I spent a large part of the past couple of weeks preparing for the Adventurer’s League sessions I ran at the fabulous Tabletop Scotland in Perth over the weekend of 24th/25th August.
Now, I’ve run a fair number of one-shot adventures before and, apart from the slightly stricter conditions that Adventurer’s League brings, I feel I’ve become reasonably experienced in doing so. But what have I learned along the way? What does the first time convention Dungeon Master need to know?
The answer is, I don’t know. At least, I don’t know it all. All I know is what works for me. So, in the interest of sharing (it’s caring after all) I thought I’d document some of the things I’ve learned (usually the hard way) over the years.
Make sure it fits into the time slot
Seems like a no brainer, right? However, this is probably your biggest challenge with a convention adventure. Not only are you trying to avoid overrunning, you also don’t want to run the risk of finishing an hour early and having disappointed players wandering around. Granted, the latter is a marginally more satisfying experience than the former given that at least the adventure was complete but ideally you want to fill the time.
Sit down and break your adventure into scenes or locations. Next to these scenes, mark down how long you think each scene will take to play out. Allow 15 minutes at the start for introductions, questions, correcting character sheets etc and also 5 mins at the end for clear up.
Once you have the total time worked out, you’ll have a better idea where you need to expand or trim the content to meet the session time.
Some Adventurer’s League content has timings already noted in the module content, which is helpful. It’s a good pattern to adopt with other one-shots that you might run.
Know your mid-point
Once you know how long the adventure is likely to take, you can work out what the half way point of the adventure is. If you get to half way through your allotted time slot and you’ve not reached that point or you’re way ahead of schedule, then you need to think of possibly adding in or cutting out an encounter to ensure that the adventure more closely fits the time slot.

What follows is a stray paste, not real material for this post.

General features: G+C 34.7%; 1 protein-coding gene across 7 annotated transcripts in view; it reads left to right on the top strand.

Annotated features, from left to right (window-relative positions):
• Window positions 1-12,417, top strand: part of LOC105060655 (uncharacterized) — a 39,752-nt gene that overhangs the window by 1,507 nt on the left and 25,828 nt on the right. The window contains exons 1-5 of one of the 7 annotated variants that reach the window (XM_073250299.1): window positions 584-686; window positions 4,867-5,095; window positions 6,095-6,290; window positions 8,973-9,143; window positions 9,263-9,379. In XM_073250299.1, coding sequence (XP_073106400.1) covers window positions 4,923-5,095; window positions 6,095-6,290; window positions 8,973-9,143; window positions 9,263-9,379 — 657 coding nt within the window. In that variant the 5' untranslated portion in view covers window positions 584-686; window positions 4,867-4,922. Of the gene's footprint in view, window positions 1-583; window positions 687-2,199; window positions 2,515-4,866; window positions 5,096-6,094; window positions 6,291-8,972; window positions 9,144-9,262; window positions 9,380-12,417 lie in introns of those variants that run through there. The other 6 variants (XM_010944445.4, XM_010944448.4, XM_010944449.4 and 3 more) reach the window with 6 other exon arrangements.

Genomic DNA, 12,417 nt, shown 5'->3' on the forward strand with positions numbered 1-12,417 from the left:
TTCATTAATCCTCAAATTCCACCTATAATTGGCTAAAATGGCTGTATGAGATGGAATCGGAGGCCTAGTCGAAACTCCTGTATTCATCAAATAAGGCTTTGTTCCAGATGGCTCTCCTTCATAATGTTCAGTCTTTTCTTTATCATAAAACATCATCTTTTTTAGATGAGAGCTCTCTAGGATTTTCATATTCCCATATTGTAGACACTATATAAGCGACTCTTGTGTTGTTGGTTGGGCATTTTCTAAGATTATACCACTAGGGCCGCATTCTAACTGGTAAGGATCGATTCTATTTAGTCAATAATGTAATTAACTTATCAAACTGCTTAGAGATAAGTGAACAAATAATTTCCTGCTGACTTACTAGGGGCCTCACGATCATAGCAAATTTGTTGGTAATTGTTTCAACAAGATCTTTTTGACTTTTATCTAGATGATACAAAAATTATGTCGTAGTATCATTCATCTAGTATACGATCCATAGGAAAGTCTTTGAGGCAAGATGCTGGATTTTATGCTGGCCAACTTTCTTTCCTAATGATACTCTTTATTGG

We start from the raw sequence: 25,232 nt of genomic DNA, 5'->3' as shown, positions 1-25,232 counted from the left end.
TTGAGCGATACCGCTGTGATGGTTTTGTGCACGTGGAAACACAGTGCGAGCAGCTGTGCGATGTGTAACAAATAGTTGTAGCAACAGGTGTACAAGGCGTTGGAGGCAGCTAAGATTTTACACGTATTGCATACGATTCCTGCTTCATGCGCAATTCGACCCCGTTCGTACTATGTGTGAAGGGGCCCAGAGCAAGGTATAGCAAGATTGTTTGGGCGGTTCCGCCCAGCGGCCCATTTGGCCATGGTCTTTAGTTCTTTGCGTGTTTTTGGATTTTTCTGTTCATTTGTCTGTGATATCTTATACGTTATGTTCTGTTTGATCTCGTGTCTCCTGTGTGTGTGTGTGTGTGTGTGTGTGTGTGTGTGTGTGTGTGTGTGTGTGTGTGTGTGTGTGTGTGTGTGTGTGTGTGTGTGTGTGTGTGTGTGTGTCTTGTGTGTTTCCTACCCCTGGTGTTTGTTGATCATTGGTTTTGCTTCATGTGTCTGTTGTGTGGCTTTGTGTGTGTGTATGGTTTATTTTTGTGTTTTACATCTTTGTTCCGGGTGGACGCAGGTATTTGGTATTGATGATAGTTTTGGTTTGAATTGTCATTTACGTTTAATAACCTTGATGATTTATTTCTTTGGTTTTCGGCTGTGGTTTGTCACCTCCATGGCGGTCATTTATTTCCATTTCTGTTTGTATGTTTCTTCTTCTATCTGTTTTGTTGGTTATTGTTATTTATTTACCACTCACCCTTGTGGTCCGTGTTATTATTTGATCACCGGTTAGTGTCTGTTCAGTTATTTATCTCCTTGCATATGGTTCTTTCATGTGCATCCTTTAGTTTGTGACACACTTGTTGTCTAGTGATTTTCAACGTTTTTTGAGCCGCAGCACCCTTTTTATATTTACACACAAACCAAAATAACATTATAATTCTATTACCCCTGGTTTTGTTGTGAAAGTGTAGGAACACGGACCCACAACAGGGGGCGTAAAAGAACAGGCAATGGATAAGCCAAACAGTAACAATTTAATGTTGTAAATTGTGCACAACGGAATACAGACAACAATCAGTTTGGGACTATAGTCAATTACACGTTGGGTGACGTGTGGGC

Preparation. Preparation. Preparation.
If you are providing pre-gens, make sure to take a note of passive perception, armour class and hit points ahead of the session. If you have more pre-gens than you need, still do this and just score out the entries for the unused pre-gens at the table.
Read the adventure all the way through at least twice so that you know it inside out. Print off a separate copy of any maps and annotate them with what is in each room – monsters, traps, things of interest. Bullet points will do. Having a separate, annotated copies of any maps will save a lot of time-consuming flicking back and forward during the session.
If you are running an Adventurers League module and you don’t know the Average Party Level in advance of the session then make sure to note down the opponents you’ll need to consider at different levels of party strength.
Keep your enemies close
If you own the D&D monster cards then pull them out of the pack in advance. If possible, group all of the opponents for each encounter together using a paperclip or keep them in the same plastic sleeve. If you don’t have the monster cards, but do have access to D&D Beyond then try and print off the stat blocks and keep them grouped by encounter. If the adventure provides the stat blocks then either copy or detach them from the adventure where possible, in order to save you having to flick back and forward through the booklet.
Finally, relax. That’s easier said than done of course. I didn’t sleep a wink the night before the first day at Tabletop Scotland. Partly this was down to the astonishing heat but the lions share of my insomnia was probably caused by performance anxiety.
The fact of the matter is that you’re a better DM than you think you are. Even if you’re inexperienced, most con games will feature players who are even less experienced than you are. There were a lot of pre-gen characters at my tables at Tabletop Scotland. So relax. You’re going to smash it.
Ask for feedback
Ask for feedback after each session. It will make you a better Dungeon Master. The best feedback will often come from other DMs who are playing in your game as players. Don’t be afraid to ask and to learn.
I am a 40 something DM/GM located in Scotland. In 2016, I rediscovered the joys of tabletop role-playing games. This blog documents my journey back into the fold.